• The horizontal bar (Breadth of Knowledge / General Skills) is the ability to interact with experts in other fields and apply their knowledge in areas other than one’s own.
  • The vertical bar (I-Shaped / Expert in one thing) is a deep competence in a particular area.
Example of T-shaped expertise- Xenoss blog
Functional expertise of T-shape QA engineer

In this scenario, a QA knows everything required to do the job, but also understands UX design, can create unit tests, can perform basic DevOps operations, etc.

In sophisticated AdTech projects, very often there is a critical lack of horizontal stripe width. Understanding and knowledge in related fields help to find a “common language” in the team, speed up the creation of a product, and improve its quality.

A T-shaper, while having a specialized skillset, also understands the product development holistically (different engineering environments, tools, and specifications). This gives the client an enormous advantage: keeping the team small and consequently cost-efficient, the team approaches the development the right way from the beginning. 

Vova Kyrychenko, CTO at Xenoss

Challenges of AdTech dev team composition and management

AdTech development teams work in a rapidly shifting market, with changing user preferences, and tough competition, on comprehensive business tasks that have various ways to approach them. AdTech companies need engineers with knowledge in adjacent disciplines and the ability to adapt and synthesize expertise.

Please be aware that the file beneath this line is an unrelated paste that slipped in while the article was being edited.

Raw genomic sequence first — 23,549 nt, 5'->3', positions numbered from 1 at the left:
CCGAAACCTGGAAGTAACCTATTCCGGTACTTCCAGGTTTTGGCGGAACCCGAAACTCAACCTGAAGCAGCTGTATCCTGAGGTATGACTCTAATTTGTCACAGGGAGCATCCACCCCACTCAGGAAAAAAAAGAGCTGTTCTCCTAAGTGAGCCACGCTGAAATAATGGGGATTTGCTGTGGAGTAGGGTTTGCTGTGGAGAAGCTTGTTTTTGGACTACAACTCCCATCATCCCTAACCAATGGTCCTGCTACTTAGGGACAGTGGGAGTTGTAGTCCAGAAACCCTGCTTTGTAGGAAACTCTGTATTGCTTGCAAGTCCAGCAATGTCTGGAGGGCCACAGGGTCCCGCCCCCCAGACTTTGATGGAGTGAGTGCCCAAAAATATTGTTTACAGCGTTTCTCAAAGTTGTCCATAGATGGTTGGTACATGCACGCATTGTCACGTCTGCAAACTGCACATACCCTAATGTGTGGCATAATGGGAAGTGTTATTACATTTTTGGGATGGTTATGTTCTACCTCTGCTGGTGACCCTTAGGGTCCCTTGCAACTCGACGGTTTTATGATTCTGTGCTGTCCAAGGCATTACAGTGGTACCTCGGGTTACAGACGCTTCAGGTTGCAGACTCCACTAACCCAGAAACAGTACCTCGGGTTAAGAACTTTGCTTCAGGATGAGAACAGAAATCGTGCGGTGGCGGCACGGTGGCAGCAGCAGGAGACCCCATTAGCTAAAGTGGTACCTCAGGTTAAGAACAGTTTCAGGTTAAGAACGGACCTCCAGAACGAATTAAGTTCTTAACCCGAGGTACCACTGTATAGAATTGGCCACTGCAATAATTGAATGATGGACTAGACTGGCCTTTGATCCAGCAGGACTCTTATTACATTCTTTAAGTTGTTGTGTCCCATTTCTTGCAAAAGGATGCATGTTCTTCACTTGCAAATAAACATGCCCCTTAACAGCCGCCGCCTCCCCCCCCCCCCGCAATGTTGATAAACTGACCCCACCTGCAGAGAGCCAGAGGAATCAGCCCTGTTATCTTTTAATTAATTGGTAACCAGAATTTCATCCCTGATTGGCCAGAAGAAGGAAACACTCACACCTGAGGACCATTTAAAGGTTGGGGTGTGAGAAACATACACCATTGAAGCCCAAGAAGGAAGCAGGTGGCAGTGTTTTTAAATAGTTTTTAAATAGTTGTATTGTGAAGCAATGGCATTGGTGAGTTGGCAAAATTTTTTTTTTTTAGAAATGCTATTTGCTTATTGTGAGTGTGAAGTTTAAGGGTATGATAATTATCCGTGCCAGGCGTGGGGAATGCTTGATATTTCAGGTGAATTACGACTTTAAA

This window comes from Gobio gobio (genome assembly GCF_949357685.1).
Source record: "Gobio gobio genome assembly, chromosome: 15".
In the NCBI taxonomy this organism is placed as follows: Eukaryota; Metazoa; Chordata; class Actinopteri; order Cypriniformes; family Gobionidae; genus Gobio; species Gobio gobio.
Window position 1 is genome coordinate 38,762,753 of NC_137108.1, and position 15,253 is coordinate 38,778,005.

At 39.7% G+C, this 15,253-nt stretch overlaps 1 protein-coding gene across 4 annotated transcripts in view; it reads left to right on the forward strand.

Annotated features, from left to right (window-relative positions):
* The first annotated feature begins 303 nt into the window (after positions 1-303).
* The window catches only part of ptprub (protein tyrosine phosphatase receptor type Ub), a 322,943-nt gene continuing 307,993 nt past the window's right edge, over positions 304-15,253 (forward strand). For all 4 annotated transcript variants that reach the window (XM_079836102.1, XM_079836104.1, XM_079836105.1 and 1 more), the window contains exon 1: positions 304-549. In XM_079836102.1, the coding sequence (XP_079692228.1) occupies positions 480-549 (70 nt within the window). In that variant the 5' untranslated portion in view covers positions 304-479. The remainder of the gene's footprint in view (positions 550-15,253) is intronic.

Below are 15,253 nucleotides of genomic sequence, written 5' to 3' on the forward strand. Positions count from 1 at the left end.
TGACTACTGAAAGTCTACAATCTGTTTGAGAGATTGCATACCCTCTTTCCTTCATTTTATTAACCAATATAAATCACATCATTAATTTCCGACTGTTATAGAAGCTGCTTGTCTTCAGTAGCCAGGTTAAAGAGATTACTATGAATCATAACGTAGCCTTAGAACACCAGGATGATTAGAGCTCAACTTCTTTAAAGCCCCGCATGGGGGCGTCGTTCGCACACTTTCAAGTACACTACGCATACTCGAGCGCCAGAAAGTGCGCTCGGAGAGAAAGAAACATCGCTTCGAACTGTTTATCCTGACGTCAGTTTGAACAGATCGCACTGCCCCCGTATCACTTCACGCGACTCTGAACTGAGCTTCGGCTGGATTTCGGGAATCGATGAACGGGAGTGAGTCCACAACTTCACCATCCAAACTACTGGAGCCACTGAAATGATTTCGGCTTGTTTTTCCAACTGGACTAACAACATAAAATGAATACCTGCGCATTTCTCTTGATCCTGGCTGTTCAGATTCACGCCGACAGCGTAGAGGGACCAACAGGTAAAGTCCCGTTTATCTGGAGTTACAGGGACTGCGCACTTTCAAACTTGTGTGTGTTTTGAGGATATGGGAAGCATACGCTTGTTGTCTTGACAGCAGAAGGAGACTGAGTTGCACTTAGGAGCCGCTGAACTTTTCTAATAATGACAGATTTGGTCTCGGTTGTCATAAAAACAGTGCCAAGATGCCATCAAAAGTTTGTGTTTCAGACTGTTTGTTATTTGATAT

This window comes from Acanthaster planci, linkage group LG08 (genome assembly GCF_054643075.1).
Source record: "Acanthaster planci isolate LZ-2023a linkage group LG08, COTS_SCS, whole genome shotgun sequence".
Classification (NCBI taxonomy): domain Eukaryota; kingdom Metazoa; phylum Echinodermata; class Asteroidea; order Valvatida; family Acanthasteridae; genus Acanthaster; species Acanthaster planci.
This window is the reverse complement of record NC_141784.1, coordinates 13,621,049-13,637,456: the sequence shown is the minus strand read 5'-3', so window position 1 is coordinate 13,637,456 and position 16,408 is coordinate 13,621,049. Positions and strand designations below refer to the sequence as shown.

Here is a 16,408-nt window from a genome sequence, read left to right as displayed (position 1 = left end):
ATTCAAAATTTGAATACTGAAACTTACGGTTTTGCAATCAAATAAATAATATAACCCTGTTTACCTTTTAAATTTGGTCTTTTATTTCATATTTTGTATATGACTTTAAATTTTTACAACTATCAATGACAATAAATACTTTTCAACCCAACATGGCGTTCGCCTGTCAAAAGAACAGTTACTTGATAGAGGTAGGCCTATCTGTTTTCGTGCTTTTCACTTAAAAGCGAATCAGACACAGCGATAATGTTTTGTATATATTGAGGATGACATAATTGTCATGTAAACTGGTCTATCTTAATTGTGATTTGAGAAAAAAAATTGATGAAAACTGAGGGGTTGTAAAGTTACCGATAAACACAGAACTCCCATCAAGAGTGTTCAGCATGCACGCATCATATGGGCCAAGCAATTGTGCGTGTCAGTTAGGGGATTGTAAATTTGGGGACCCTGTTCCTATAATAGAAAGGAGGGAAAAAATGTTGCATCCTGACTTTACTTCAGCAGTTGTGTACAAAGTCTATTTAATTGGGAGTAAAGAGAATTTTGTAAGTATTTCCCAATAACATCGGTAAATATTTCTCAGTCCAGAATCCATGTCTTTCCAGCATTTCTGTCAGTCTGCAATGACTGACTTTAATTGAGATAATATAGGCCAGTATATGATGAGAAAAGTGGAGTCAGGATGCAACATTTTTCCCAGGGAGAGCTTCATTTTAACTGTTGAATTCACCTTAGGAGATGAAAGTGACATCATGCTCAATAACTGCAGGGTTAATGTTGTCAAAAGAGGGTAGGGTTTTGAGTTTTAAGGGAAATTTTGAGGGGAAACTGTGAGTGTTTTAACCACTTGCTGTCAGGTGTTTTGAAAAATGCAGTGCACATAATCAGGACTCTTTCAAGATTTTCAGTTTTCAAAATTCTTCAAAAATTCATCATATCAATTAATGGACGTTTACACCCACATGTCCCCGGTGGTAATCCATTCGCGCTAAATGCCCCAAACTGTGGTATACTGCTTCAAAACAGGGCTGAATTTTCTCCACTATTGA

For instance, to increase conversion rates for a media buying platform (a classical business objective for AdTech projects), data engineers have to take into account lots of factors from the related domains: The competitive landscape, AdOps specifics, potential hardware issues, the platform’s business use cases.  

To determine whether T-shapers are the right fit for AdTech projects, let’s talk first about the typical team composition and management challenges. 

Hiring for a technically demanding project

Assembling the dream team for a complicated and technically demanding project, common for the AdTech market, is a challenge in itself. Hiring narrowly-specialized senior tech talent might put a significant burden on the project due to the steep cost and long time to hire. The scale of necessary expertise might turn out to be smaller, and you’ll overspend on expensive work hours. 

Instead of hiring people with a narrow skillset, AdTech companies need to prioritize tech specialists with wide knowledge that can approach the problem holistically. 

Igor Petrenko, Solution Architect at Xenoss, emphasizes the importance of extensive tech and product knowledge for the optimal development of the AdTech software: 

It’s not just about mastering tools and platforms. In every project, our tech team gains an in-depth understanding of the underlying technologies: the tech stack, internal components, operating systems, and hardware. By diving so deep and optimizing the product’s core, the solutions we build parallel-process hundreds of thousands of requests and are ready to support the next milestones of the clients’ businesses.

The complexity of the team structure

Development in companies that rely on I-shaped specialists is predicated on the multiple managers that can merge the expertise of engineers with widely different stacks. To effectively manage the workload, project leads (or team leads/tech leads/managers) have to be familiar with the technical aspect of each specialization and be able to plan for the long haul. The typical structure for such a team can look like this: